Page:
Keeping Children Safe in Education 2018
Posted 2 months ago
The need for quality online safety teaching
Keeping Children Safe in Education launched in 2016 has been revised and the new requirements came into force on September 3rd 2018. This is a significant piece of guidance that seeks to do the most important thing we can do as a society - safeguard our children. The guidance should be followed in all schools and colleges unless and otherwise there are exceptional circumstances not to do so.
It’s rare to go into a staff room without the document sitting on a table signed by all members of staff as read and understood. Processes, systems, approaches to take in order to ensure that key groups work together and not in isolation are presented in the document. Roles and responsibilities for those who work in schools and colleges are set out with clarity. This includes the role of teachers and IT administrators in schools.
As with all things new it tends to be big headlines that get reported and attract the vast majority of attention. This typically equates to the very new requirements, the most difficult to implement or those that bring additional burdens/concerns. So it was in the lead up to KCSIE 2016 for IT technicians, IT administrators and computing leads. There was indeed a headline on which to take immediate action for this group of people. The message picked up by so many schools was that there was a need for filtering, monitoring and blocking activity on school networks. This was now writ large.
The need to protect our children from the excesses of the online world meant schools, quite rightly, had to ensure their networks were safe and secure. Schools must protect their children from the three c’s of potential online harms: content, contact and conduct and IT systems should be used to prevent these or at least minimize their risk.
But this of course is just part of the story and it’s one that if taken to extremes undermines the very essence of safeguarding our children. They are a key part in the overall picture, but they have limitations. And there are two key reasons for this; Firstly over blocking can limit children’s experience and doesn’t reflect the benefits and possibilities enabled by effective use of the Internet and secondly such blocking, filtering and monitoring has no impact on children’s online experience beyond the school boundaries.
Children are used to using the Internet at home and from very young ages nowadays. Google was added to the Oxford English Dictionary, as a verb, on June 15th 2006 and yet some schools block its use in school for web searches by their students. It seems an anomaly that children cannot use this search engine (and other sites) due to over-zealous blocking when the vast majority of IT use in primary school is supervised in any case. Furthermore the development of technology itself will increase both risks and opportunities.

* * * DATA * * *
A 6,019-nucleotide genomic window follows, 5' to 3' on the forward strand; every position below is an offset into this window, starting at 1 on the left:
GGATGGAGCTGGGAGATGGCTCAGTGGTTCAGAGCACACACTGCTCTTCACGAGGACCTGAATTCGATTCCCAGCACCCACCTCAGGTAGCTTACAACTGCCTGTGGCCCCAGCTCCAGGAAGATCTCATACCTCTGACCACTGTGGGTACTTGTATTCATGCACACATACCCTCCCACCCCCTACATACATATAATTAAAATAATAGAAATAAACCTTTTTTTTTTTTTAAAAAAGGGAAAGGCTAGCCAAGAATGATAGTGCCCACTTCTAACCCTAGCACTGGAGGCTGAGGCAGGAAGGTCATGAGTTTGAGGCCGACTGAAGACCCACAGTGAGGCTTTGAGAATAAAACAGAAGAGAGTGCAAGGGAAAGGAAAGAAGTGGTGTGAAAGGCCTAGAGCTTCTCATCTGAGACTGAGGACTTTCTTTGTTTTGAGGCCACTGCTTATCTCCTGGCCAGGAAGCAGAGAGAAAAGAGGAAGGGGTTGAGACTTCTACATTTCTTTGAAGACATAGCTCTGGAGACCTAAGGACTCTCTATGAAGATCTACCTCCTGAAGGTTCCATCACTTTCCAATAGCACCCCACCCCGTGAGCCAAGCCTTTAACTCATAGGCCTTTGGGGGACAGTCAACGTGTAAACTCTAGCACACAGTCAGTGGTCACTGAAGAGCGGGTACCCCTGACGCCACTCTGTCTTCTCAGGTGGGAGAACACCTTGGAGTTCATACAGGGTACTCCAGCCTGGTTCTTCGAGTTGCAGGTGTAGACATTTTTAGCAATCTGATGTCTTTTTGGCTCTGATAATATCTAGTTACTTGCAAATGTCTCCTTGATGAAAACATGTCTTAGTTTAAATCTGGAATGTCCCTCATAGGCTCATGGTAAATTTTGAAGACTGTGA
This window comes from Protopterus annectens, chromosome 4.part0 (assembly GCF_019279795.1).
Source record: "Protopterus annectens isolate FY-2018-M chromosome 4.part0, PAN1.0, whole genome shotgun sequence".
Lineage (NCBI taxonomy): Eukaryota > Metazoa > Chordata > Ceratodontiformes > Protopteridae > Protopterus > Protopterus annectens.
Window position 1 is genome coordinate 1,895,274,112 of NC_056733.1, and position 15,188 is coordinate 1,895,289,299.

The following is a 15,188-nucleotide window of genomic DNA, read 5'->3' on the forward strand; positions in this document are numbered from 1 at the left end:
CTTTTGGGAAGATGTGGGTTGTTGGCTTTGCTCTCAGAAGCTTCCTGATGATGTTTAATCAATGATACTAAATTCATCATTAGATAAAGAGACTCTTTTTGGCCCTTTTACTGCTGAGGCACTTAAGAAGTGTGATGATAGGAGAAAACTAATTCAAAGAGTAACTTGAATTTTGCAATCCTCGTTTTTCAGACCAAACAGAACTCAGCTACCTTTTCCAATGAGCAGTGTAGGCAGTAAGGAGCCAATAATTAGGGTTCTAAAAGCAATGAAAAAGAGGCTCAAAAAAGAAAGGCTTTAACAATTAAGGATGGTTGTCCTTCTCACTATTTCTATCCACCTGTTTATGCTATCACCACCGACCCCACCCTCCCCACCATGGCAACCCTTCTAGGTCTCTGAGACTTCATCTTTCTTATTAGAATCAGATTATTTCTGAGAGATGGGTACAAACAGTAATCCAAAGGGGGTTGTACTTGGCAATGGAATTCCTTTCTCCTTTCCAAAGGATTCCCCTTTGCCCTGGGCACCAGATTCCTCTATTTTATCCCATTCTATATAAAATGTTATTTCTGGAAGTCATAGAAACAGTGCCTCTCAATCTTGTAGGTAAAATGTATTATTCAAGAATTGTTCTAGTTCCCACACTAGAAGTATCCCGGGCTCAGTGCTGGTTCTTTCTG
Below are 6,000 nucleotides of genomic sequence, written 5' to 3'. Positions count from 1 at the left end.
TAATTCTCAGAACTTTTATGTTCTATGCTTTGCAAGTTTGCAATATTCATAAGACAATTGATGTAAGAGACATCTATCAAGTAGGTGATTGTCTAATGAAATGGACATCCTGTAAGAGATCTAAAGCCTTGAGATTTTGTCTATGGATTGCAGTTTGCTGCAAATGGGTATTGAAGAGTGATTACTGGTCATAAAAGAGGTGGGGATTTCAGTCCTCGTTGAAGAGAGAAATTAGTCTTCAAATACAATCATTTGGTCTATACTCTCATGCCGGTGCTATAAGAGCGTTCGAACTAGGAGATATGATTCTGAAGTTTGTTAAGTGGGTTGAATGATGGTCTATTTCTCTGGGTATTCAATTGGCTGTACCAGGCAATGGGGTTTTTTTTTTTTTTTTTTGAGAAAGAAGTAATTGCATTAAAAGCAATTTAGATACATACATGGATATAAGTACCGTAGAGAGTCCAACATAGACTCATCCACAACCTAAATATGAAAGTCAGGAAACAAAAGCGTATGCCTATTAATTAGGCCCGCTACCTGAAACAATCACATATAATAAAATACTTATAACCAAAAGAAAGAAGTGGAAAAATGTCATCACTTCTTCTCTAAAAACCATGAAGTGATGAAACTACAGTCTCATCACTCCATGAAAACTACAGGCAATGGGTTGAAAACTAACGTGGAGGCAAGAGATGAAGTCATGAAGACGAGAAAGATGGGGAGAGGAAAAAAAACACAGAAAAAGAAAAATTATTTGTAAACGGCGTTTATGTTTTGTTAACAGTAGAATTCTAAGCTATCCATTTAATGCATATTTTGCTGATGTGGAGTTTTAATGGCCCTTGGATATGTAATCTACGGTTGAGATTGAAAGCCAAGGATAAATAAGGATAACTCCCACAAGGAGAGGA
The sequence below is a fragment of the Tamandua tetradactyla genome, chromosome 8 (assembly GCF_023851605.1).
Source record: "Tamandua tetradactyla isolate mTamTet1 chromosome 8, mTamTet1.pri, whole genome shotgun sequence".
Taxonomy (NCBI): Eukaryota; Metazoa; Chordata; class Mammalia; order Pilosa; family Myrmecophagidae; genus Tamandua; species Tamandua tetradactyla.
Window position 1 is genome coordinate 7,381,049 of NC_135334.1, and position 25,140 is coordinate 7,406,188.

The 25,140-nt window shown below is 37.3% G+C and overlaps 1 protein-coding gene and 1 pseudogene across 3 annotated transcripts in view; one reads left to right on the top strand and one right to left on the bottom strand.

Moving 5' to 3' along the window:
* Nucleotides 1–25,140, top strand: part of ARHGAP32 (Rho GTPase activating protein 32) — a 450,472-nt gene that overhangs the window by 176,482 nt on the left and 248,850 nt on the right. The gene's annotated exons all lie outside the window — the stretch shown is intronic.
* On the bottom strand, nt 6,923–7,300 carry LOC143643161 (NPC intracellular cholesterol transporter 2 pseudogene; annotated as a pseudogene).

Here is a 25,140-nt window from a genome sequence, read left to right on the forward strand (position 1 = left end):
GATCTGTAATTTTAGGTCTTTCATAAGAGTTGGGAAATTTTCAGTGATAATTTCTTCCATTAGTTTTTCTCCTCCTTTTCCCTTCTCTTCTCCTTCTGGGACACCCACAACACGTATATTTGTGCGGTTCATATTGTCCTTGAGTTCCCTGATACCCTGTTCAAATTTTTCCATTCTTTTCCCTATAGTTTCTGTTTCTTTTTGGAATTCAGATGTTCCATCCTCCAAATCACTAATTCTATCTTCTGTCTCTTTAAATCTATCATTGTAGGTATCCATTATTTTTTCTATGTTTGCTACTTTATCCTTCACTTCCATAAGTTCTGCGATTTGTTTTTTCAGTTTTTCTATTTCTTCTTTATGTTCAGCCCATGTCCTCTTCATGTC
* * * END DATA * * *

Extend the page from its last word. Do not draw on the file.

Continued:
The use of voice activated devices will have an increasing impact on access for younger children. Blocking such opportunities will seriously restrict learning. Of course, applying filtering and blocking only works within the school network and a significant portion of children’s online access and learning takes place outside these confines. It is therefore imperative that schools recognize the other key message from Keeping Children Safe in Education- children must be taught about online safety.
KCSIE 2016 already set out that whilst ensuring filtering and monitoring systems are in place, they should be careful that “over blocking” does not lead to unreasonable restrictions as to what children can be taught with regards to online teaching and safeguarding (pages 62/63 & paragraphs 68/69). In the 2018 version this is strengthened and is set out in paragraphs 80-82 and again at Annex C.
The guidance requires that schools teach online safety as part of a broad and balanced curriculum. The education for a connected World framework produced by UKCCIS and outlined in the Annex is an excellent starting point for schools to provide quality in teaching online safety. It captures the breadth and range of the requirements for a truly safer Internet from understanding about privacy to copyright, from identity to healthy lifestyles.
Online safety cannot be taught through an annual Internet Safety day (no matter how important it is in raising the profile) nor a focus week, but needs to be deeply embedded into practice with children having the opportunity to learn, experience and explore in a safe environment.
The message for online safety in KCSIE 2018 remains that quality education is at the heart of online safety.
DB Primary is the ideal platform to engage the future generation of learners in a safe and secure environment. It will teach pupils core social media skills as well as how to operate safely in an online world.
For more information about our online learning environment, please contact us.